The Maudlin girls… would have been 86 this year.
Had Maggie’s mother not murdered and buried them here.

Maggie closed the locket and went behind the house with a shovel. The Maudlin sisters shrieked from inside, crying for justice.

The ground below Maggie’s feet started to rumble.

 

-originally publ. on 100wordstory.org

Cracked

‘bring a lamb to school

see who is the fool’

i laughed. on a dark day

i laughed so my skull

crackahd the plate 

so sweep them 

china dust pieces 

under the grandmother rug

lick it there

leave those rough shapes

in the bulldust.

how my sideways face looks

to the girl on the corner

walk antelope talk

stockings in stock

check-pick

ground in lock-step

what a bad bad girl.

yes

i laughed. and sold my only thing.

yesss

i spun into silence

my womb was the shape of me

see under

those yellow brick lights

under the grandmudder

in a peaked silence

one that abounds. downtown girl

you rise

with fresh madness each night

you sink 

you were unlike the birds

broken thing

i think you could fly.

Real Talk

These are real, real emotions, man, and we are on our way downtown. Downtown with our fingers on a lipstick cap inside our jean pocket to suggest a knife. Our hood, our hat is pulled low. We got this worm-lipped grimace on our face. We glide past the bus stop and see him with black, glittering eyes. Waiting at the stop, in khakis and a black raincoat and dark glasses, and he is just asking for it. Something like a fuse sparks in our head. He is pathetic. We are furious- not at him and we know it, but we can taste our own fury sitting like blood in our mouth. Our sweat is murmuring and our hand is a sweet fist- one to pump and kiss the sky. We wonder what it would be like to crush his skull under our blind boot, because our eyes have moved to swallow something small and pebbly from the part of our brain which recalls childhood. And the drama of the everyday never shakes down like this on the sidewalk- not without us slamming into it, not until we make it. And he never even saw us coming. No, he was thinking about divorce as a way out and how his whole life has been a lie and there was no way he could have seen us coming after that. No way, not from miles away.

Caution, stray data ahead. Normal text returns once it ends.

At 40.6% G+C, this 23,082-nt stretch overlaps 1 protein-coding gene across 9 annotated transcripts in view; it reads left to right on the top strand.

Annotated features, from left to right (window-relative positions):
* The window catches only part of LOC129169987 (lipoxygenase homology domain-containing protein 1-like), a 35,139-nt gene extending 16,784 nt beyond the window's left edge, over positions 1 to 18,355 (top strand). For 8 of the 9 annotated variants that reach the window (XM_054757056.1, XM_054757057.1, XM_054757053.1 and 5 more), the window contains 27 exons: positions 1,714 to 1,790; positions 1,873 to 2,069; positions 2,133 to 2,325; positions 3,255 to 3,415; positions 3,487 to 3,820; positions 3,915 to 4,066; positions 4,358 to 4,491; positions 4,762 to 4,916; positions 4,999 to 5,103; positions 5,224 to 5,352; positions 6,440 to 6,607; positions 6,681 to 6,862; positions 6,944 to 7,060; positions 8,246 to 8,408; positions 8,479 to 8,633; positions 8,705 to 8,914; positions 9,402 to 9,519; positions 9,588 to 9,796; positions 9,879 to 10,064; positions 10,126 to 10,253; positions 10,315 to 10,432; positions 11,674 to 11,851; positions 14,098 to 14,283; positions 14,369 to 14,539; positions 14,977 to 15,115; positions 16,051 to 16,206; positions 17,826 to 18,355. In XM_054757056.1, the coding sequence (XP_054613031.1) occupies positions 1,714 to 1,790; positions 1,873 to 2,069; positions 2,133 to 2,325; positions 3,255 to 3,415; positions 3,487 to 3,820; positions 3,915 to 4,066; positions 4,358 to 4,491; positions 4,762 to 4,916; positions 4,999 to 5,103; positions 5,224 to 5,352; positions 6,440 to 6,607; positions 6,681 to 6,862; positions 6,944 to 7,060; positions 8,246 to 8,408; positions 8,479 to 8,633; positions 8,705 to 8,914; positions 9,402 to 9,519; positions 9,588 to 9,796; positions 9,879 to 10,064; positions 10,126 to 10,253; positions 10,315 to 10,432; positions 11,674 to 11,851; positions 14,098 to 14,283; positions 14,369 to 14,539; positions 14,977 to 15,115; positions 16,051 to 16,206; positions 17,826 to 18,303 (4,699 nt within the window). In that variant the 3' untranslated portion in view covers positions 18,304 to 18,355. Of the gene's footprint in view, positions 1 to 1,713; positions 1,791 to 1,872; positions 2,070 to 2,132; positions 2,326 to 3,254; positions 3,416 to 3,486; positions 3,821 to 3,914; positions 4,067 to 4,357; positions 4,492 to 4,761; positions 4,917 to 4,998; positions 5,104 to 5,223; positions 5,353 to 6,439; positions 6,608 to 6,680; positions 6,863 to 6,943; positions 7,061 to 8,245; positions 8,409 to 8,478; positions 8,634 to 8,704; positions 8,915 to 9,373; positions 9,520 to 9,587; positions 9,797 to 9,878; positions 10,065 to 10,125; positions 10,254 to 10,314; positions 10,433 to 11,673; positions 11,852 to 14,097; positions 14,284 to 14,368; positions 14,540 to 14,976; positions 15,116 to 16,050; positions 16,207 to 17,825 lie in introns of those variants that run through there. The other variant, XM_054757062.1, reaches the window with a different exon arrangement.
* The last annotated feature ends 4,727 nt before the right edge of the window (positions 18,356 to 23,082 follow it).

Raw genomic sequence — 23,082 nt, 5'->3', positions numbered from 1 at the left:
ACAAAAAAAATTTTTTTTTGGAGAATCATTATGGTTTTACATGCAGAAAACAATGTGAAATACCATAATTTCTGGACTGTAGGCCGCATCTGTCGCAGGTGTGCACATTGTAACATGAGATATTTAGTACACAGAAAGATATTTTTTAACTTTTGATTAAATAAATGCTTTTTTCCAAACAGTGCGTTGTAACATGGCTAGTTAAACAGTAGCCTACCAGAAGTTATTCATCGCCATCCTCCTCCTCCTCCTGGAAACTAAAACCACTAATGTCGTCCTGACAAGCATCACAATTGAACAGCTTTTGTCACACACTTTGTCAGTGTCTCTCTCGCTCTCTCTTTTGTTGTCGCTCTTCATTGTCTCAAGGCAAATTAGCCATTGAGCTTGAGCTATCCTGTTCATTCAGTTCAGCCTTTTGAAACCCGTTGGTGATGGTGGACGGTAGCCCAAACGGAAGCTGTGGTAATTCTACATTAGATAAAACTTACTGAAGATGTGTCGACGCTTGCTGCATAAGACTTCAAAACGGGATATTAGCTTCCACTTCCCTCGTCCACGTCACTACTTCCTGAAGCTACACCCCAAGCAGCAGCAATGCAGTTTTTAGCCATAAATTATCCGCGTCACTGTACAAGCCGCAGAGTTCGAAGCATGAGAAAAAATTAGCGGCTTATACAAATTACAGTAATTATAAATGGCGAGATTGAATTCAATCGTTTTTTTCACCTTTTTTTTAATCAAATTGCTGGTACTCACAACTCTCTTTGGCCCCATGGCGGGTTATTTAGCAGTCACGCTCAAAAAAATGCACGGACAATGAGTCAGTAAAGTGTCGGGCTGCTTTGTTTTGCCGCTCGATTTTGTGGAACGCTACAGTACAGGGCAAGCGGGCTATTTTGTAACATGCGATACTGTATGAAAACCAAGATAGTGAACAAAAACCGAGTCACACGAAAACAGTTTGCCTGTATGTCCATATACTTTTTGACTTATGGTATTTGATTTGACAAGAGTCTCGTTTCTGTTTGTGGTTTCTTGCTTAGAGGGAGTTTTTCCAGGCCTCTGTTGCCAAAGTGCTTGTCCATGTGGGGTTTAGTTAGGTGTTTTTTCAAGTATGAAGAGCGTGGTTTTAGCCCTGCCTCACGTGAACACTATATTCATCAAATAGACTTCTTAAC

Music Bit My Mouth Open

The whining cars up on the hill are missing home. They beg, where is our tomb? The answer shudders underground and in my hands are flowers. And beside me is all my family standing in a Domino row.

If I combine the only witness, slump his tongue right under mine…

Afraid to feel without a thudding chest to get the blood out. And. Tastes like clockwork, works like climate change. How? Press a thumb to my lips, taste the hard-won tip of a bee-stung corn. Size of grapefruit. Lanced on my abdomen.

Come up the riverbank, my seasick carp.

A Lifetime of Milk

Carl stood under the umbrella, looking out across the downtown square. In coveralls reeking of machine oils and sweat, made worse by the rain. On the farm, Carl remembered, nothing was ever made worse by rain.

The old man’s farm. Paved over. A lifetime of milk and red earth-tinged memories. Sprouting tall buildings now, where sweet corn and green pastures once flowered. Where an old cow giving birth kicked the daylights out of his five-year old head. He got to name that one, ol’ Milk Dud, on account of how much his head bled.

And now he was the old man. He couldn’t have told you how it happened, but it did, and the city came up all around them. Lost the farm, hired on at the factory. At least he and Barb had the kids.

A tiny spasm wracked his hand and the umbrella slid out. Carl winced. The arthritis was flaring up, more and more these days. He collapsed to his knees. Why the heck did he come back here? And in his coveralls! He stuck out like a sore thumb. And in fact his thumbs were sore, and the truth was that being here made him feel there wasn’t a thing left worth livin’ for.